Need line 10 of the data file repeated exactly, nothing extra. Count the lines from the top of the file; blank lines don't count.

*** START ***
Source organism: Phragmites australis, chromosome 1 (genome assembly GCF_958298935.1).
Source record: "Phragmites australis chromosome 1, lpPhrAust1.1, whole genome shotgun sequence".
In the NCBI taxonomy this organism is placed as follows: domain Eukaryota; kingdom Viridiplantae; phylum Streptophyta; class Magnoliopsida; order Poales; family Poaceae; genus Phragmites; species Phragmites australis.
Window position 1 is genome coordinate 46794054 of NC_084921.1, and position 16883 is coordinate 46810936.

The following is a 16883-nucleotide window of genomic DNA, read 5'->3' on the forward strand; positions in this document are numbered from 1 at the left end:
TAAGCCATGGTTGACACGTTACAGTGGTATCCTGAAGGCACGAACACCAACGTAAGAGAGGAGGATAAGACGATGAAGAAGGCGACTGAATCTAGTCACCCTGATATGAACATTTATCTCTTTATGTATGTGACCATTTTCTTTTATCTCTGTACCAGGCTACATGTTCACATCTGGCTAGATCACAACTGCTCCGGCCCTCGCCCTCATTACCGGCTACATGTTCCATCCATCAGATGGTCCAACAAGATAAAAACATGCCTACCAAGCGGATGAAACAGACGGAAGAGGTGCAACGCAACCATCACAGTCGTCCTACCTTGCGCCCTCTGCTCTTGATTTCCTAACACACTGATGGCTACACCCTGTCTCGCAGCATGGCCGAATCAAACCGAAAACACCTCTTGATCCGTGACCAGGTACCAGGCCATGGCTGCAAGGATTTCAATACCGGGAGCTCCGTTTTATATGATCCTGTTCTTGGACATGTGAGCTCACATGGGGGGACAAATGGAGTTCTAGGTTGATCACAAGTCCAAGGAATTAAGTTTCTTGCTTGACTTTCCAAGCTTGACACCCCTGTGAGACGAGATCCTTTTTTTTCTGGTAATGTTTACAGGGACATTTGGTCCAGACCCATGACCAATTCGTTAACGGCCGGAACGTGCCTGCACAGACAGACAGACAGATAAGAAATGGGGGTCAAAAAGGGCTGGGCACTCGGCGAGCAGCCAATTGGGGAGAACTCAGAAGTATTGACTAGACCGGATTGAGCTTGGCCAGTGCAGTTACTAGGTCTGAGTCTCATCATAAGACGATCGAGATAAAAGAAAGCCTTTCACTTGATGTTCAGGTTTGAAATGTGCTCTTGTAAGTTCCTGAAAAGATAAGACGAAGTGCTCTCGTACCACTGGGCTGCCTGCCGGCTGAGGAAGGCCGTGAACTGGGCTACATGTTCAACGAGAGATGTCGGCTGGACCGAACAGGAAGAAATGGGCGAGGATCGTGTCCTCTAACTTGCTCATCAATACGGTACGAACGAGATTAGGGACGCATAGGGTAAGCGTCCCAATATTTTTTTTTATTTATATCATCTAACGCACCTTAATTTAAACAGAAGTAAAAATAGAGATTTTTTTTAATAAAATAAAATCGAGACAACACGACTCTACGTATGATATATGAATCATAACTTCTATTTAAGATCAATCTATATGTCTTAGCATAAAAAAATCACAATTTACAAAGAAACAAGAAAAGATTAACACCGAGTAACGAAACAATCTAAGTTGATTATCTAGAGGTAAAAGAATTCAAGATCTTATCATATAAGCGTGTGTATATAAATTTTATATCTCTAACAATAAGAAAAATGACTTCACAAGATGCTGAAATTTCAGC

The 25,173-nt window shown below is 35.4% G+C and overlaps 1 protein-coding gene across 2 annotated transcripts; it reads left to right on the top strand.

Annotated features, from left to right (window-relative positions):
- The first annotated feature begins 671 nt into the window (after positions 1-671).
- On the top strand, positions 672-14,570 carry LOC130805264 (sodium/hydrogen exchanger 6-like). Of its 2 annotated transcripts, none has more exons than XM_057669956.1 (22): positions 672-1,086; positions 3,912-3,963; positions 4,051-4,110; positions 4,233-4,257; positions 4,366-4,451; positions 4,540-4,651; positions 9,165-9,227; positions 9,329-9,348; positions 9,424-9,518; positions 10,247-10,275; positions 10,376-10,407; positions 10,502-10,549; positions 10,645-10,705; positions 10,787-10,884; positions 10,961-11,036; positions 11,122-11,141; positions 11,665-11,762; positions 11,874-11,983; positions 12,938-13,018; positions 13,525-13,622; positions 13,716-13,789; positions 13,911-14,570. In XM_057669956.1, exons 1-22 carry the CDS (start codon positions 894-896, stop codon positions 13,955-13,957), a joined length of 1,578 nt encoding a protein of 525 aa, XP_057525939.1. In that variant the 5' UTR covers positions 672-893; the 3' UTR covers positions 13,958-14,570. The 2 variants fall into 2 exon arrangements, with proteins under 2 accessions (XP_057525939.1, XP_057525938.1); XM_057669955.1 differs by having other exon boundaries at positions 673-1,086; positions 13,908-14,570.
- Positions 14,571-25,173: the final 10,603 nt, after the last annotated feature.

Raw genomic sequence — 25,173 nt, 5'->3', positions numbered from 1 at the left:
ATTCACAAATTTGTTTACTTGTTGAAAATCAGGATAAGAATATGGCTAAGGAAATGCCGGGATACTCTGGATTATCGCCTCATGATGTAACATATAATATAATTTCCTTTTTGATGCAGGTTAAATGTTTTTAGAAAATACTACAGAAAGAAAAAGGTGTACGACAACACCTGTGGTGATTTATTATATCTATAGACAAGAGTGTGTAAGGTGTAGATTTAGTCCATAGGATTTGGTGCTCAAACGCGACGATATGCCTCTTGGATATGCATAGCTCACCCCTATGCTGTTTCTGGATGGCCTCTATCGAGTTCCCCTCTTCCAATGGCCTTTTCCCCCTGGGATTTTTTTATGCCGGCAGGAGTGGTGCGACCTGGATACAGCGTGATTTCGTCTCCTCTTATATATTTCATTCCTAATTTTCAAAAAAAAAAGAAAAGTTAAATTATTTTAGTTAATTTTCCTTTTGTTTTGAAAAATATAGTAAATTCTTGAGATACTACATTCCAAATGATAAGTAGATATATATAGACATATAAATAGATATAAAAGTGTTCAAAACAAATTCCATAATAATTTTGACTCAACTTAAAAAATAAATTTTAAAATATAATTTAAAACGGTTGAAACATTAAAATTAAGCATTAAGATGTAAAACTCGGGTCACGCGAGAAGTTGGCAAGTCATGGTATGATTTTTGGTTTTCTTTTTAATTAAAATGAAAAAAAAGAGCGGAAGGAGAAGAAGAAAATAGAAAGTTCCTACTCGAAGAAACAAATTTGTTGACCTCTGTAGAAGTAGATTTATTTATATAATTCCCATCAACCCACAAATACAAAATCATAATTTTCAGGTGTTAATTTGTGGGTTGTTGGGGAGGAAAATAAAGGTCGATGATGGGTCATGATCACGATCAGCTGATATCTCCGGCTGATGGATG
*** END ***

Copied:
- On the top strand, positions 672-14,570 carry LOC130805264 (sodium/hydrogen exchanger 6-like). Of its 2 annotated transcripts, none has more exons than XM_057669956.1 (22): positions 672-1,086; positions 3,912-3,963; positions 4,051-4,110; positions 4,233-4,257; positions 4,366-4,451; positions 4,540-4,651; positions 9,165-9,227; positions 9,329-9,348; positions 9,424-9,518; positions 10,247-10,275; positions 10,376-10,407; positions 10,502-10,549; positions 10,645-10,705; positions 10,787-10,884; positions 10,961-11,036; positions 11,122-11,141; positions 11,665-11,762; positions 11,874-11,983; positions 12,938-13,018; positions 13,525-13,622; positions 13,716-13,789; positions 13,911-14,570. In XM_057669956.1, exons 1-22 carry the CDS (start codon positions 894-896, stop codon positions 13,955-13,957), a joined length of 1,578 nt encoding a protein of 525 aa, XP_057525939.1. In that variant the 5' UTR covers positions 672-893; the 3' UTR covers positions 13,958-14,570. The 2 variants fall into 2 exon arrangements, with proteins under 2 accessions (XP_057525939.1, XP_057525938.1); XM_057669955.1 differs by having other exon boundaries at positions 673-1,086; positions 13,908-14,570.